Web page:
am 3. Januar 2000
Working in a small start up biotech company, I found many parallels with the "Vertex Story" and the company I work for. I was able to identify with the pressure of finding a lead drug candidate (though not quite as intense as those Vertex scientists who went to Hell and back), the rallying of all the employees to do the best thing for the company, and hoping that upper management can keep raising the cash to keep us going. I might add that raising money now has become even more challenging with the advent of the Internet and the dot com companies that have taken a huge chunk of the available investment dollars. The story that unfolds in this book is a very good depiction of how difficult it is to find a drug candidate let alone one that will make it all the way through the FDA-required clinical trials. The clinical trials, although outside the scope for this book, are a significant part of getting a drug to the market and present their own set of challenges. A good book to get a pretty good feel of this is HER-2 by Robert Bazell about the road Genentech's Herceptin took before finally receiving FDA approval to treat breast cancer.
am 24. März 1998
I first read this book nearly two years ago as research for a novel I was writing. Recently, I turned to it once more to pick up a few terms and found myself reading chapter after chapter!
This non-fiction tale has enough twists and turns and drama to match any thriller on the market. An informative and engaging tale of a pharmaceutical start-up and the people involved. Joshua is interesting enough that the book could have been solely about him, but he isn't the only one. All of the players in this ego-driven mega-drama are interesting on many levels.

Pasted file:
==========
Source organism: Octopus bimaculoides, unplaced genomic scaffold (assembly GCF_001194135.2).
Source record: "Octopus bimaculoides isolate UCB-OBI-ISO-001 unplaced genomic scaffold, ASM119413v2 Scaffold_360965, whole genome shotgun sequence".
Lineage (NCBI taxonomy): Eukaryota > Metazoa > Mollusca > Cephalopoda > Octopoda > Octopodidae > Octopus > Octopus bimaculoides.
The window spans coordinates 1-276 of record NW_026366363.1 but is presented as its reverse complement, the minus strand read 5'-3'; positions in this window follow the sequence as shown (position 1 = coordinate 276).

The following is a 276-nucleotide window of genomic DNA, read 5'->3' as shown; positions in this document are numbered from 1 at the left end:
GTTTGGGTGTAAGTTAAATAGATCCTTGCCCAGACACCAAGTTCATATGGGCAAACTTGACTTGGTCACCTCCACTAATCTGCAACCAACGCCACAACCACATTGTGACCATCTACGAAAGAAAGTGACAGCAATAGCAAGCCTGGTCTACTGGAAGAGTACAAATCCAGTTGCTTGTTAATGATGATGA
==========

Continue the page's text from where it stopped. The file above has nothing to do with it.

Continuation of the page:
Who would I reccomend this book to? Anyone who likes a well-told story. A background in medicine is not needed, and neither is a knowledge of business practices. All you need to enjoy this book is a brain . . . and a night light because you'll be reading this book deep into the night.
am 12. Januar 1998
Barry's Werth spent several years with the scientists and bio-venturers who formed Vertex Pharmaceuticals. The work paid off in an insightful and entertaining book. The Billion Dollar molecule is the holy grail of the researchers in today's pharmaceutical world, and this book shows how they go about attaining it. A remarkably easy book to read even if you don't know a protein from a Springsteen. The reader can find something valuable from all angles. Read it as a science book, a thriller, a business narrative, or a straight novel, you'll find delight here.
am 3. Mai 1998
Barry Werth has managed in this book to capture the essence of the excitement, frustrations, suffering and satisfaction of being in a successful high-tech startup company. Having had unprecedented access to staff at Vertex and its collaborators, he has managed to reconstruct events from all angles. Werth presents his story in a compelling dramatic style, from the heady heights of scientific discovery, to the depths of VC capriciousness.
This book is highly suggested reading in our new startup!
am 6. Januar 1999
A well-told, vivid story about real life drug development, executed with a sharp observer's eye and an even hand. Hardly a gushing account of medical miracles in the making, but by no means industry bashing either. Rather, an inside look at real people in a fascinating world. This book never quite got the critical acclaim that it deserved.